WASHINGTON (CN) — Experts worry that the Voting Rights Act may be on the high court’s chopping block yet again after the conservative majority of the Supreme Court prevented litigation over a contested congressional map from moving forward during an election year.
Without an explanation, the justices blocked a district court ruling on Monday evening that would have forced Alabama to redraw its congressional map that the lower court said violated the Voting Rights Act. The lower court asked the state to give more influence to Black voters by creating another majority Black district. Alabama asked the Supreme Court for a stay on the district court’s ruling last month. The high court also agreed to add the case to its docket and it will most likely be heard next term.
Some of the justices in the majority said the litigation was too close to the election to be considered this year.
In his opinion on the order, Justice Brett Kavanaugh — who was joined by Justice Samuel Alito — relied on an expanded version of the Purcell principle, which prohibits district courts from altering election rules close to an election, to explain why the contested map should be used in the 2022 election.
“In short, the Purcell principle requires that we stay the District Court’s injunction with respect to the 2022 elections,” the Trump appointee wrote. “The Court has recognized that ‘practical considerations sometimes require courts to allow elections to proceed despite pending legal challenges.’ So it is here. If the District Court’s judgment is eventually affirmed after appellate review, the injunction can take effect for congressional elections that occur after 2022.”
Basically, Kavanaugh justifies his vote to overturn the lower court’s order by saying the case is just too close to the election to consider. However, the case was brought directly after Alabama released its map and the district court rushed its proceedings in an attempt to avoid this problem.
“Although they did not criticize us for bringing it too late — they basically recognize we brought it as soon as they can — it's still too close to the election,” Davin Rosborough, senior staff attorney with the ACLU Voting Rights Project and co-counsel on the case, said in a phone call. “So in the case of Alabama, they have set up a system where despite the fact that three judges, found that it was not a close question, that we very clearly established that Alabama had violated the Voting Rights Act, there will be no remedy this year and basically these elections are going to proceed under districts that are discriminatory.”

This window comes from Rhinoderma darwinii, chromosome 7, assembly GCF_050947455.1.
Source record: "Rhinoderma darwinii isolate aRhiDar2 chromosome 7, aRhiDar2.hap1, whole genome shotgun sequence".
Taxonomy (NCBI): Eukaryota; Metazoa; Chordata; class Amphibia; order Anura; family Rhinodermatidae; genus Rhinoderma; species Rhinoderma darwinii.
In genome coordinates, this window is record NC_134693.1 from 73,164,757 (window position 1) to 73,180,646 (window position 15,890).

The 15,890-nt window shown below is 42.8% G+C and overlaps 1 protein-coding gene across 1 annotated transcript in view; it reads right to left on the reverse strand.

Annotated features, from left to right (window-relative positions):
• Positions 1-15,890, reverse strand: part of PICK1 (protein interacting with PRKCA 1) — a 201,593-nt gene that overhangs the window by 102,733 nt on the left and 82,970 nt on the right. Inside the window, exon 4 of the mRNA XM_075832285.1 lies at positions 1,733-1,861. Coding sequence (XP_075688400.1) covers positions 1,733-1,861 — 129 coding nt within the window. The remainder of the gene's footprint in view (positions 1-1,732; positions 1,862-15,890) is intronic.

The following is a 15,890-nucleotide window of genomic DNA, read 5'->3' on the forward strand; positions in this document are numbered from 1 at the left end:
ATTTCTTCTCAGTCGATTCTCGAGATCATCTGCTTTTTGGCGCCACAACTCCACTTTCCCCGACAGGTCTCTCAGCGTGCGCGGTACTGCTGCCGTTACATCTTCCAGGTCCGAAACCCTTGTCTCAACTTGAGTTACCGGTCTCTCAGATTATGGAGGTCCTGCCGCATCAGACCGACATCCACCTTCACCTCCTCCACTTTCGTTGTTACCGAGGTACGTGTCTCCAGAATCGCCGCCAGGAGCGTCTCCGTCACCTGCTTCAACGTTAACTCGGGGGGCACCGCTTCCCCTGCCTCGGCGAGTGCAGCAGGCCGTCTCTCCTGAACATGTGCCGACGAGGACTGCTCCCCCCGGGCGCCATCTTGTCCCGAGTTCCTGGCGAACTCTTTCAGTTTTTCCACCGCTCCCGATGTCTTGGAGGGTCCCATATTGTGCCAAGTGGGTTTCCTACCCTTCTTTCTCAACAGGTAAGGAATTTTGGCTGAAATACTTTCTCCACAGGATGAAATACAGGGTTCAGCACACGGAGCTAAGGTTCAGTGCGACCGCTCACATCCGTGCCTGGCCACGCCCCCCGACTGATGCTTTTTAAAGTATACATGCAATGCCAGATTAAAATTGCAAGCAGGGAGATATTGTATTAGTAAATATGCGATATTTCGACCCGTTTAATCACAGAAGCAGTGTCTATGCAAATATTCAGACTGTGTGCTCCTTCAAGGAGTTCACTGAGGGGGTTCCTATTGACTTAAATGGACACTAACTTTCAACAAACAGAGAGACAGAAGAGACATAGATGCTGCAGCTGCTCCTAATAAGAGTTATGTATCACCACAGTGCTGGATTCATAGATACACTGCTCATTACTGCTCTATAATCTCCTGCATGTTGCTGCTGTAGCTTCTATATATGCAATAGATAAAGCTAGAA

Experts say this presents a real problem because it halts the enforcement of constitutional rights.
“Constitutional rights can not simply be put on hold because it's an election year,” David Bateman, professor of government at Cornell, said in a phone call.
If the justices are saying that even if challengers to new congressional maps bring their case as soon as possible they still do not have the option to get any relief before an election is conducted, then it signals that legislatures get a free for all the first year their map goes into effect.
“The court is kind of using its shadow docket to create this new rule where a discriminatory map maybe gets a free pass for the first year of an election cycle,” David H. Gans, director of the human rights, civil rights, and citizenship program at the Constitutional Accountability Center, said in a phone call. “I think that's the upshot of the ruling.”
While the order marks only a setback and not the conclusion of voting rights advocates’ fight to give Black Alabamians more influence in elections, it ensures that the 2022 election will be conducted with the contested map.